Apparently the lack of history knowledge has extended from the US to the UK.
A survey of 1,309 pupils aged between 10 and 14 and from 24 different schools found alarming levels of ignorance about the invasion of Normandy 60 years ago.
Only 28 per cent of primary and secondary pupils who sat the quiz last week were able to say that D-Day, involving the largest invasion force ever mounted, was the start of the Allied liberation of occupied western Europe.
Many of them could only say that it was something to do with the Second World War - though 26 per cent were flummoxed by even that fact. Some thought it took place in the First World War, or was the day war broke out, the Blitz and even Remembrance Sunday.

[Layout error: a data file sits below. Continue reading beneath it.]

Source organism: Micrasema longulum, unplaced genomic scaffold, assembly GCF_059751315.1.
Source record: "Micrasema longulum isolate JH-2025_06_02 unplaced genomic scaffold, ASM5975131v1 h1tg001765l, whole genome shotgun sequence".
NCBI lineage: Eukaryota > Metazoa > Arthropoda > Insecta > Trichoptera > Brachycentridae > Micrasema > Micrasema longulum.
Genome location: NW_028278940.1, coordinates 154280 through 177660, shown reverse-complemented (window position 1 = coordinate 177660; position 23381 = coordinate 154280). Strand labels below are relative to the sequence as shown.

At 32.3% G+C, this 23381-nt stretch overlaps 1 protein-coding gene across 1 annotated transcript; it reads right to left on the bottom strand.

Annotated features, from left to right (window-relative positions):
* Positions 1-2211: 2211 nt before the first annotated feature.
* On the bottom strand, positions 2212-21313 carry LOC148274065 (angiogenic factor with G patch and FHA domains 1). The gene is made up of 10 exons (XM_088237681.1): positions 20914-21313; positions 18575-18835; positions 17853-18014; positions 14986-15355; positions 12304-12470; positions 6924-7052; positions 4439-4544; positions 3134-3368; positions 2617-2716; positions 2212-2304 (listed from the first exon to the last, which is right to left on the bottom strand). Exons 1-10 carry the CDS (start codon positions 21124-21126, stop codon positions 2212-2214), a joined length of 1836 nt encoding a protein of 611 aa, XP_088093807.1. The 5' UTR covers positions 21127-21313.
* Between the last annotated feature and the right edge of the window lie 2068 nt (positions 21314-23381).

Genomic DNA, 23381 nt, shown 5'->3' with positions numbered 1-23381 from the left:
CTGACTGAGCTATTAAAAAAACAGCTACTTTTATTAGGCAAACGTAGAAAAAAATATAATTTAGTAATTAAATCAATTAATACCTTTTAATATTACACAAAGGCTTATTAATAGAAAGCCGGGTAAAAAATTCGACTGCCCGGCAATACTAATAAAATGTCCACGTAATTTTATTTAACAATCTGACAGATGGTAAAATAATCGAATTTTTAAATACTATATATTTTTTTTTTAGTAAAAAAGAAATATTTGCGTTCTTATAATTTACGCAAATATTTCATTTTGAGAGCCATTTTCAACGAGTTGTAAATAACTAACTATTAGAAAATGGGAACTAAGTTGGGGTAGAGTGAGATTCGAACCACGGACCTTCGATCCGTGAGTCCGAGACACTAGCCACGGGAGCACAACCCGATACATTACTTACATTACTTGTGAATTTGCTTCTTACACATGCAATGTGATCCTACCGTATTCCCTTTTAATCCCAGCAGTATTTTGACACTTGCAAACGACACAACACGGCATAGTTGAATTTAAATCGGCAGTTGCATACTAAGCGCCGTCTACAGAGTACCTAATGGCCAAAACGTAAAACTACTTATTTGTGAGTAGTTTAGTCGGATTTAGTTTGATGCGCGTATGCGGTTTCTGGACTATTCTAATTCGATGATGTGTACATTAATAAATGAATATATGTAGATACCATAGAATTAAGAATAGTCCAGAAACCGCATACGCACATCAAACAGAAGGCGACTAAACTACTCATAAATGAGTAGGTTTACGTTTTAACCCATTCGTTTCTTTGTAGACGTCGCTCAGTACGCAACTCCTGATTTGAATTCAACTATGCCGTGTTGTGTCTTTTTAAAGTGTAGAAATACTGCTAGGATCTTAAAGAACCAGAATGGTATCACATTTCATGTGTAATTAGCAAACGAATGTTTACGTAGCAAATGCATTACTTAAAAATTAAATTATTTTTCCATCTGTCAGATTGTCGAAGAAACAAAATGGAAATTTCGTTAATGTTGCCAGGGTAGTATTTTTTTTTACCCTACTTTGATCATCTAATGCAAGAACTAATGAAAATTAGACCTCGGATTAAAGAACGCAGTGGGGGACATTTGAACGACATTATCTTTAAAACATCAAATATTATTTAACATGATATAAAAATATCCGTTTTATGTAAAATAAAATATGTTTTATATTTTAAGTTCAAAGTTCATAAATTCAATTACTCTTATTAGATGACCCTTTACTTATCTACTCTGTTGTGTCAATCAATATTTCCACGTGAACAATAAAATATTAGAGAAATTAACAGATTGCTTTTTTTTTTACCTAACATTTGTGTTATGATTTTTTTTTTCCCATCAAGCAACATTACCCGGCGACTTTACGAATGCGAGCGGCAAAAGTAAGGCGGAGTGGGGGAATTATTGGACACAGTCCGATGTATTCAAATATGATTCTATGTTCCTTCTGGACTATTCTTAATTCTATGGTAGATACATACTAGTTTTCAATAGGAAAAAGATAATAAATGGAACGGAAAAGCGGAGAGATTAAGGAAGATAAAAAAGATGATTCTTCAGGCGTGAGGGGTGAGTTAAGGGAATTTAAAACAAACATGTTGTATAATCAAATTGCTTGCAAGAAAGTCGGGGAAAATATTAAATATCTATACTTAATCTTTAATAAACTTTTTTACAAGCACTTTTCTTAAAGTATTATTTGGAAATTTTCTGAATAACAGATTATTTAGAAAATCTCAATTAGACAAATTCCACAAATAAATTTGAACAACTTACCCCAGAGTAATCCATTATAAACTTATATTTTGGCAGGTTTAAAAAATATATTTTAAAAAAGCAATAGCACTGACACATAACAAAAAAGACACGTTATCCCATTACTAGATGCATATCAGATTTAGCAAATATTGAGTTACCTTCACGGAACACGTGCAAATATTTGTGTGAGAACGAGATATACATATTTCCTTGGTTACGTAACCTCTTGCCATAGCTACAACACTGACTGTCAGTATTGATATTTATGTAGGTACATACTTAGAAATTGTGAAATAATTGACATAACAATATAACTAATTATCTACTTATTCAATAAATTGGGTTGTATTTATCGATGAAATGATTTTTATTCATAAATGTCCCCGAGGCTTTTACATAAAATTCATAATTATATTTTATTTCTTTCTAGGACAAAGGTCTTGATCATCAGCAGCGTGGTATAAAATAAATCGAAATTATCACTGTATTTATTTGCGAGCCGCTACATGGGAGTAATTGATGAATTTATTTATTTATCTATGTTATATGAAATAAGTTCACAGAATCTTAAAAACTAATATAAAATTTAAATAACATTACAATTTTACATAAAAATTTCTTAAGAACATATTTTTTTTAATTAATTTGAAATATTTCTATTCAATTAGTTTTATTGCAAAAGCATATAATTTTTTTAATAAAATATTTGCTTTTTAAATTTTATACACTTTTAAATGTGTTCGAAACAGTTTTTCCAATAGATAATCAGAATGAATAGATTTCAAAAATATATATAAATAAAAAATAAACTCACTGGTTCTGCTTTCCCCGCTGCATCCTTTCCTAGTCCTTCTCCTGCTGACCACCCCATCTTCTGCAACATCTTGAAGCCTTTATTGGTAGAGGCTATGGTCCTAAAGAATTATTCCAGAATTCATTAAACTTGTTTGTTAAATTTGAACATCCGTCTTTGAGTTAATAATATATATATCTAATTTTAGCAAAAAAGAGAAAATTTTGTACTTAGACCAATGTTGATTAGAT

"It's a day when everyone remembers the dead who fought," said a 14-year-old girl at a north Devon secondary school. Only 16 per cent of 918 participating primary school children had the answer right.
The best story from this article comes from the end. A student scored 100% on the test because he played a D-Day computer simulation.
That would fit my sweet youth of Avalon-Hill